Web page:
Saturday, May 14, 2011

It's been awhile, but at least I've been tweeting!


It's been awhile but I promise that we will update more this summer! I just thought that I'd leave you with something light but substantial.

Here are my first 10 writing tips from twitter:

Tip #1:Read and write a wide variety.
Tip #2: Avoid the passive voice.
Tip #3: Write down all of your plot bunnies. Even if nothing comes from it, it's good practice.
Tip #4: If you're too tired to keep writing, you probably need to sleep.
Tip #5: Build up your wealth of knowledge, because it will show in your writing.
Tip #6:Read and write everyday.
Tip #7: Never forget your deadlines!
Tip #8: Prepare for a lot of rejection. A LOT.
Tip #9: "Follow your bliss." - Joseph Campbell
Tip #10: You have to actually sit down and write eventually.

And there you go! Also, have you guys seen my new twitter icon? It was drawn by a good friend and I think that she nailed it. When I get it scanned and colored I'll post the finished mascot here. (Do you guys get why we chose a goat? It's cause it's an animal that climbs on cliffs to go with our name. You probably already figured that out but oh well....)

'Til next time!



  1. All bloggers are cool by default.
    But guess what? Most bloggers are also really self-centered, and their readers could be counted on one hand--two hands and a foot if they're lucky. I just have to wonder a few things.
    What does word count matter unless those words speak strongly?
    What does a Twitter mascot matter until your Twitter account itself matters?
    Why are you giving writing advice when you're unpublished?
    And I always wonder if a blogger knows exactly what the purpose of their blog is.
    But the blog has some useful stuff and a cute background so keep it up!
    Of course I'm not perfect either, which you can see at

  2. Thanks for the constructive criticism. I'll just say this, strong words are more important than anything. My goal is to try to provide meaningful articles more often so I can get better. I think that it's obvious that none of the members of the Cliffhangers are published, but at least we're trying and we love our craft. We write these articles mostly for ourselves, and if anyone else finds benefit from them, that's cool. Also, the goat isn't just our twitter account mascot, it's our mascot for everything. I hoped that cleared up some stuff :)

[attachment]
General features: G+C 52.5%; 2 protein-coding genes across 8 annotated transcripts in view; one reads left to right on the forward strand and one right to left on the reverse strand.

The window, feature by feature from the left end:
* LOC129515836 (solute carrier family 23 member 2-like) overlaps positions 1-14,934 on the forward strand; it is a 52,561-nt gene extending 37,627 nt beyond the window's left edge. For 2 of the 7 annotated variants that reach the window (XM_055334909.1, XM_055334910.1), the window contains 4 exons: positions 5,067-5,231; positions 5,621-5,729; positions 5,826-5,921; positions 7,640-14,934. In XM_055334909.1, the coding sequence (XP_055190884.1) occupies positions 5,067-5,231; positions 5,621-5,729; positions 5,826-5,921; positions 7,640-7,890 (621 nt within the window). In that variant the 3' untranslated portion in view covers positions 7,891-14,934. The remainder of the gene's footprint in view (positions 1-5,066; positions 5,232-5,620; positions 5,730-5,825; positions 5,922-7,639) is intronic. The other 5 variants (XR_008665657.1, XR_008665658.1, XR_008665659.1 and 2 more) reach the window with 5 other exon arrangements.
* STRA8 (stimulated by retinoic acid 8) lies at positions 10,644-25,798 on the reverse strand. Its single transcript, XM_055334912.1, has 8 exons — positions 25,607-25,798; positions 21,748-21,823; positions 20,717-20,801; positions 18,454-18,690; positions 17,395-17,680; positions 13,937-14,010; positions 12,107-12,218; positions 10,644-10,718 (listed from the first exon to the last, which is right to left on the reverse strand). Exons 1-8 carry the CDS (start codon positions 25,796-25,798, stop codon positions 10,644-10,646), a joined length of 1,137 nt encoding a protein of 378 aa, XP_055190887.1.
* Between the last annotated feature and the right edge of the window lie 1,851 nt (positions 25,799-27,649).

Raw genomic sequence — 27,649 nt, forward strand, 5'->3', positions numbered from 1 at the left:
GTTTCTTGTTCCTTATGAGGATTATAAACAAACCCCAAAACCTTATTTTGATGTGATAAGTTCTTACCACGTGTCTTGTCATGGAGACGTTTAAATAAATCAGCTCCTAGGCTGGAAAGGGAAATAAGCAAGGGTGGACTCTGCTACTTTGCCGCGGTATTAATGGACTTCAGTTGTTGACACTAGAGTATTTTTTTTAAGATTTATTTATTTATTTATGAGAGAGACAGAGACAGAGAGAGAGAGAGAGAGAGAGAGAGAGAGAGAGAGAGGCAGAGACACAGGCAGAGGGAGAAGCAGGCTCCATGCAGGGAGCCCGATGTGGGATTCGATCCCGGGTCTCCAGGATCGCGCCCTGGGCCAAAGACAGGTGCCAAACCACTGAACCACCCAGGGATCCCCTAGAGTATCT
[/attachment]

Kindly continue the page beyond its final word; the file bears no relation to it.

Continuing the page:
3. The best way to retain knowledge is sharing it. I have often found that I learn so much more when I am teaching what I know I to another. The Cliff Hangers as a group are still novice writers. We aren't experts and we are still learning a lot about writing. The purpose of our blog is to help the group with its own writing skills and if we can help someone else that would be an added bonus. As group we are more focused on helping each other become better writers and not on becoming the next internet sensation. Our blog and twitter account matter because we as a group care about both. Fame is not our goal, but becoming the best writers we can be. Many of the best writers were not recognized until after their death so fame doesn't signify quality writing.

  4. It didn't terribly clear up some stuff, but you're obviously earnest. If you want to become the best writers you can be, getting published would seem to be the quickest route, getting that real-world feedback. Don't you also believe this?

    Here's something to think about: is there any point to writing well if none of your contemporaries know who you are?

    It seems to me your writing style is to an audience, not to yourself, by the way.

    At least you are both earnest and self-assured.

  5. Thanks for your interest in our blog. However, I believe this conversation could go on for a very long time because obviously we come from very different ideological standpoints. If you have anymore comments of this nature please email us at:



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